In 2012, The Sunnyboys had performed as Kids In Dust and made a jubilant return to the live scene at the Hoodoo Gurus’ Dig It Up! Festival. In a little over a year they’d make a come back once again and do a concert proper. It could’ve been the “gig that never was” or “may have been” but instead it lived up to and exceeded expectations.
You know you’re onto a winning formula when the band receives a standing ovation from select audience members before they’ve even started. But that’s precisely what happened. After The Beatles’ “Here Comes The Sun” a short film played and needless to say, there was a lot of love in the room. And these boys were back. In a big way.
The group once chose their name because it represented the bright, happy, fast and youthful music they produced. Some three decades on and they’re a little older and greyer but the post-punk sounds they produced sound as fresh as ever. The original members: bassist, Peter Oxley; guitarist, Richard Burgman; drummer, Bil Bilson and the inimitable guitarist and frontman, Jeremy Oxley were joined by Tim Oxley and Alister Spence. The show proved the band is a well-oiled machine and it was obvious from the start that they all love the music, performing and above all, each other.
“As I Walk” kicked things off with Jeremy Oxley’s silken croon driving the proceedings. The harmonies were positively magnificent and this song made it easy to see why ex-Radio Birdman vocalist, Rob Younger, had left the band after a handful of meetings in the eighties. He said that Oxley’s tuneful vocals and unaffected delivery had rendered him obsolete and it’s nice to see some things never change. The fact is Oxley sounds like a man half his age and both he and his bandmates have the playing chops of their ages combined.
There was the catchy, almost garage rock of “Love To Rule”. It had a defiant energy underpinning it and this matched at least part of the sentiment felt this evening. But “Tunnel Of Love” had the guitars to match as these were some of the grittiest and buzz saw-like, that you would be forgiven for thinking they’d come straight out of a garage in Grunge-era Seattle.
There were lots of fantastic stops and starts in their big hit, “Happy Man”. It showed excellent restraint and grace and Peter Oxley would thank the audience for singing along to this one. It had been well-received and was one of the first in the show to get the majority of people up and out of their seats, a feeling only made even stronger during the solid pub rock of “My Only Friend”.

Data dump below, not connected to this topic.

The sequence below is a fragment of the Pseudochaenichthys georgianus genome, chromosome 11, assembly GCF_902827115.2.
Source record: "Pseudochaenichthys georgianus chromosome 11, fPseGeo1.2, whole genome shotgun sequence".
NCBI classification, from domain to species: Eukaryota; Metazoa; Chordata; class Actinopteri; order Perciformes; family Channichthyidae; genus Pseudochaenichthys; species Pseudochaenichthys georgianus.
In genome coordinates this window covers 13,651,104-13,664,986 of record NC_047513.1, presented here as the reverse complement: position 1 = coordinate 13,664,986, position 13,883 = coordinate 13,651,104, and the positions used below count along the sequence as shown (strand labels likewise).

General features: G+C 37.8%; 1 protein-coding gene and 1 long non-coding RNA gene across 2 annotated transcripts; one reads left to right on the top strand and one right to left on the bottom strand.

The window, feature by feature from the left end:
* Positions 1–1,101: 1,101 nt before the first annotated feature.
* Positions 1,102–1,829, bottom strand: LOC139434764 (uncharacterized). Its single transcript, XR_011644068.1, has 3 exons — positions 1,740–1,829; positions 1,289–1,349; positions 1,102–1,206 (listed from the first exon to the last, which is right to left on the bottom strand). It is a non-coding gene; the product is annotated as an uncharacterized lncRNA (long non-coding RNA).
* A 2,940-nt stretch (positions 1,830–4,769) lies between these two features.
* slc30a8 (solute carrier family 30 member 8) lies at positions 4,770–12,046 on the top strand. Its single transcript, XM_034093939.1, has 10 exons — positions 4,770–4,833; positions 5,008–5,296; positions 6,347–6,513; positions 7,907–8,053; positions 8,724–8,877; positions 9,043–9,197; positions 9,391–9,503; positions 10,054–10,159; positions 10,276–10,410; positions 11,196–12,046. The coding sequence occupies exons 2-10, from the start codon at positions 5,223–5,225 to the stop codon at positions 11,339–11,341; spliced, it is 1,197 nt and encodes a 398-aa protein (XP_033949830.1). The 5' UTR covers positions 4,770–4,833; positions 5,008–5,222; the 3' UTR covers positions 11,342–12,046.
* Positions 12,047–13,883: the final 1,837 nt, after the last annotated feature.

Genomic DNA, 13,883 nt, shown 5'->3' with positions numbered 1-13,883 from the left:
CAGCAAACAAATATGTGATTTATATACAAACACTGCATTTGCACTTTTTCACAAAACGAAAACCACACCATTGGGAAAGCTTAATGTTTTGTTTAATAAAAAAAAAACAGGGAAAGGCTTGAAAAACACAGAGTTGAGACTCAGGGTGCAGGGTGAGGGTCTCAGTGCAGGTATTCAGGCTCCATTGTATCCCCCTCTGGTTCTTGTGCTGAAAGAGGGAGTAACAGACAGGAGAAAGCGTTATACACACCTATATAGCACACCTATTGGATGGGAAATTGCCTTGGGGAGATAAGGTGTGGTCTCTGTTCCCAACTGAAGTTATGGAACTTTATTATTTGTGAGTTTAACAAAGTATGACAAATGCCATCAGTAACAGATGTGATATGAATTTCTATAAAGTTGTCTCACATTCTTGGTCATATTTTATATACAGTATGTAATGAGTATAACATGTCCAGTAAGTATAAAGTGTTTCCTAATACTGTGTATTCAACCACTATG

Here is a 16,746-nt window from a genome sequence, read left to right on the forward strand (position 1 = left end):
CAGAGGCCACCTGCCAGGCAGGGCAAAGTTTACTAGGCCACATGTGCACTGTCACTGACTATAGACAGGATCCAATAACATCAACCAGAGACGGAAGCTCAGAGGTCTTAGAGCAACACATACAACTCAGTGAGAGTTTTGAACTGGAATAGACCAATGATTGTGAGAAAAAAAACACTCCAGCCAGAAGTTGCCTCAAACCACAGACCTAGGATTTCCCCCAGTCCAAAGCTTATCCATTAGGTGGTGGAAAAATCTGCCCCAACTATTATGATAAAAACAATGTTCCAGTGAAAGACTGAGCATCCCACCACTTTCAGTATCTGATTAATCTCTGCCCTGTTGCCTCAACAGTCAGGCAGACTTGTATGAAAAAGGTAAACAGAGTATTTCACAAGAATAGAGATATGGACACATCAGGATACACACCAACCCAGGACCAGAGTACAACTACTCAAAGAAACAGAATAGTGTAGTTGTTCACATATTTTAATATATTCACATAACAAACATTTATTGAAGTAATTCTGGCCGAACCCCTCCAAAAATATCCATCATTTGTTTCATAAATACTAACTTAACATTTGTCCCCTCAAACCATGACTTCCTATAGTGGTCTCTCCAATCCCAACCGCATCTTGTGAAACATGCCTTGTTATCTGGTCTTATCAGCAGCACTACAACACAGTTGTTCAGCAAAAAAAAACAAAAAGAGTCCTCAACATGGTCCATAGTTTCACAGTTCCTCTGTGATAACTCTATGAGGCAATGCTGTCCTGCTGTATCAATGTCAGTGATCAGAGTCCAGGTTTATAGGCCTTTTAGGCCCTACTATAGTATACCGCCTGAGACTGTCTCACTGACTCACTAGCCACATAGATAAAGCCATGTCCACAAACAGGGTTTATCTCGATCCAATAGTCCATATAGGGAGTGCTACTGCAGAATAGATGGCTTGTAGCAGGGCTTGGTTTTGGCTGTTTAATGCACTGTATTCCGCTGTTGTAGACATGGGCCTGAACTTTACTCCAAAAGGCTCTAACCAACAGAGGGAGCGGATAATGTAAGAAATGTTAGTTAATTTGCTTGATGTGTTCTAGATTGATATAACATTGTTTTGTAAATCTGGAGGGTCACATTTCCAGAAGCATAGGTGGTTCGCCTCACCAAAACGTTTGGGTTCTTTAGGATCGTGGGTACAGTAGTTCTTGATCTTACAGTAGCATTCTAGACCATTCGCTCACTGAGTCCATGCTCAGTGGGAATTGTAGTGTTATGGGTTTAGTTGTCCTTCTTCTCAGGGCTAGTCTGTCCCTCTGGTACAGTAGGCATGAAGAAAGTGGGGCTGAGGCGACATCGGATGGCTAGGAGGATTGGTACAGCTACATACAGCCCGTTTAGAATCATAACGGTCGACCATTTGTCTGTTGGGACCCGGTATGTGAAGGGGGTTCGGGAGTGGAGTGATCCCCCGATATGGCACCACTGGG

You could imagine Neil Young performing “Let You Go”. Such was the distortion, pacing and the high vocals prevalent in the song. It was a true joy while “What You Need” showcased the group’s love for the sixties. This could’ve been taken straight from a songbook by The Kinks because the guitar work certainly sounded inspired by Dave Davies.
Peter Oxley led the group through the softer, sweeter ballad, “The Stooge” before it was straight back to the alt rock for which they’re known and loved. “I’m Shakin’” had some thunderous riffs but the real lightning struck during their phenomenal, “Alone With You Tonight”. It was truly magnetic and a great choice of closer to tide the audience over before the band returned for not one but two encores that included “Trouble In My Brain” and “Tell Me What You Say”.
The Sunnyboys are a band that have been to hell and back but have also lived to tell the tale. Their Opera House debut gave no hint of the personal demons they’ve each fought and Jeremy Oxley was actually quite restrained. Tonight he was a man of few words, letting his lyrics, guitar licks and beaming smile do all the talk he needed. The guys were consummate professionals playing a tight hour and 45 minute set that featured a fine collection of old numbers and some newer material.
It seems so fitting that the final song of the night was actually the set music and specifically, The Beatles’ “All You Need Is Love”. If ever there was a story that proved it, then this was it. And the Fab Four scored a special mention in the thank you section of the programme, because it’s obvious the affection and influence felt for them by this particular band. The Sunnyboys had been melodic and found an excellent balance between upbeat tunes and dark lyrics. Their Opera House show had been a welcome return and hopefully only part one of the story’s next chapter.
The Sunnyboys’ Sydney set list:
1. As I Walk
2. Love to Rule
3. Tunnel Of My Love
4. Happy Man
5. My Only Friend
6. Let You Go
7. No Love Around
8. You Need a Friend
9. What You Need
11. Tomorrow Will Be Fine
12. The Stooge
13. Show Me Some Discipline
14. I’m Shakin’
15. Alone With You Tonight
16. Trouble in My Brain
17. It’s Not Me
18. To the Bone
19. Tell Me What You Say
Originally published on 3 June 2013 at the following website: http://www.theaureview.com/sydney/the-sunnyboys-concert-hall-sydney-opera-house-02-06-13
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